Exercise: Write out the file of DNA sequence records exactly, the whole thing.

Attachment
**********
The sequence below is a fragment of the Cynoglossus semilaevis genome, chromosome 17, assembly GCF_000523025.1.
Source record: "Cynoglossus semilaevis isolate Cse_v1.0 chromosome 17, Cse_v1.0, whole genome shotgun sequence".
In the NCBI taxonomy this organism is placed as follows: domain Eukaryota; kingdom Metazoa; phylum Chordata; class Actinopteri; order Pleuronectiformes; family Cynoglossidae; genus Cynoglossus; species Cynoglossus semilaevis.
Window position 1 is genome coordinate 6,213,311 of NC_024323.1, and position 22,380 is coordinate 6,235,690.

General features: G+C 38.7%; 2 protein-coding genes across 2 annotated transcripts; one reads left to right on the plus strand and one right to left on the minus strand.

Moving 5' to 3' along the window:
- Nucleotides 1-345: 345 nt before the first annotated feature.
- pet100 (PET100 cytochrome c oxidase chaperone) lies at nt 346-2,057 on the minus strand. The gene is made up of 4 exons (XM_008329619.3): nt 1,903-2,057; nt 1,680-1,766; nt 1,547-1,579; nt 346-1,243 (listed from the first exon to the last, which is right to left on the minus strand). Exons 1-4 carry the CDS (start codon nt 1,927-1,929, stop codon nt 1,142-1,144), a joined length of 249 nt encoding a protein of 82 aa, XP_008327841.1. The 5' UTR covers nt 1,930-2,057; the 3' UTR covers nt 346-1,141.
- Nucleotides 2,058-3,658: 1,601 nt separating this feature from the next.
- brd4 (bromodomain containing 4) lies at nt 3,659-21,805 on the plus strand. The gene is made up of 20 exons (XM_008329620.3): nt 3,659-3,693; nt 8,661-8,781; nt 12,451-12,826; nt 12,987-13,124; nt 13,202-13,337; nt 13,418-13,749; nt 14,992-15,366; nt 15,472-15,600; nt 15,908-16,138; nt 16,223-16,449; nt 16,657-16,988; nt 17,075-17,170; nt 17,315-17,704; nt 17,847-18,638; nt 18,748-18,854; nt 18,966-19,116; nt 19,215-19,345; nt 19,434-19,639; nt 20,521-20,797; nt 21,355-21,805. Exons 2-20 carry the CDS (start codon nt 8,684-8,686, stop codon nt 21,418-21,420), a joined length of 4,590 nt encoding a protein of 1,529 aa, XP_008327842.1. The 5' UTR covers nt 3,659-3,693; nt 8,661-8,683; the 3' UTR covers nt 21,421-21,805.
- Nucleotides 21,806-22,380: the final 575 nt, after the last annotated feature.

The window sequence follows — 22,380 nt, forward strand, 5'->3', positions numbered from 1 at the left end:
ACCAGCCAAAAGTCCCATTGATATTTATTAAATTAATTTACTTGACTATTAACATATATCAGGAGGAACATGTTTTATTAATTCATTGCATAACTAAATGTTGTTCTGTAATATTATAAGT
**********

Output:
The sequence below is a fragment of the Cynoglossus semilaevis genome, chromosome 17, assembly GCF_000523025.1.
Source record: "Cynoglossus semilaevis isolate Cse_v1.0 chromosome 17, Cse_v1.0, whole genome shotgun sequence".
In the NCBI taxonomy this organism is placed as follows: domain Eukaryota; kingdom Metazoa; phylum Chordata; class Actinopteri; order Pleuronectiformes; family Cynoglossidae; genus Cynoglossus; species Cynoglossus semilaevis.
Window position 1 is genome coordinate 6,213,311 of NC_024323.1, and position 22,380 is coordinate 6,235,690.

General features: G+C 38.7%; 2 protein-coding genes across 2 annotated transcripts; one reads left to right on the plus strand and one right to left on the minus strand.

Moving 5' to 3' along the window:
- Nucleotides 1-345: 345 nt before the first annotated feature.
- pet100 (PET100 cytochrome c oxidase chaperone) lies at nt 346-2,057 on the minus strand. The gene is made up of 4 exons (XM_008329619.3): nt 1,903-2,057; nt 1,680-1,766; nt 1,547-1,579; nt 346-1,243 (listed from the first exon to the last, which is right to left on the minus strand). Exons 1-4 carry the CDS (start codon nt 1,927-1,929, stop codon nt 1,142-1,144), a joined length of 249 nt encoding a protein of 82 aa, XP_008327841.1. The 5' UTR covers nt 1,930-2,057; the 3' UTR covers nt 346-1,141.
- Nucleotides 2,058-3,658: 1,601 nt separating this feature from the next.
- brd4 (bromodomain containing 4) lies at nt 3,659-21,805 on the plus strand. The gene is made up of 20 exons (XM_008329620.3): nt 3,659-3,693; nt 8,661-8,781; nt 12,451-12,826; nt 12,987-13,124; nt 13,202-13,337; nt 13,418-13,749; nt 14,992-15,366; nt 15,472-15,600; nt 15,908-16,138; nt 16,223-16,449; nt 16,657-16,988; nt 17,075-17,170; nt 17,315-17,704; nt 17,847-18,638; nt 18,748-18,854; nt 18,966-19,116; nt 19,215-19,345; nt 19,434-19,639; nt 20,521-20,797; nt 21,355-21,805. Exons 2-20 carry the CDS (start codon nt 8,684-8,686, stop codon nt 21,418-21,420), a joined length of 4,590 nt encoding a protein of 1,529 aa, XP_008327842.1. The 5' UTR covers nt 3,659-3,693; nt 8,661-8,683; the 3' UTR covers nt 21,421-21,805.
- Nucleotides 21,806-22,380: the final 575 nt, after the last annotated feature.

The window sequence follows — 22,380 nt, forward strand, 5'->3', positions numbered from 1 at the left end:
ACCAGCCAAAAGTCCCATTGATATTTATTAAATTAATTTACTTGACTATTAACATATATCAGGAGGAACATGTTTTATTAATTCATTGCATAACTAAATGTTGTTCTGTAATATTATAAGT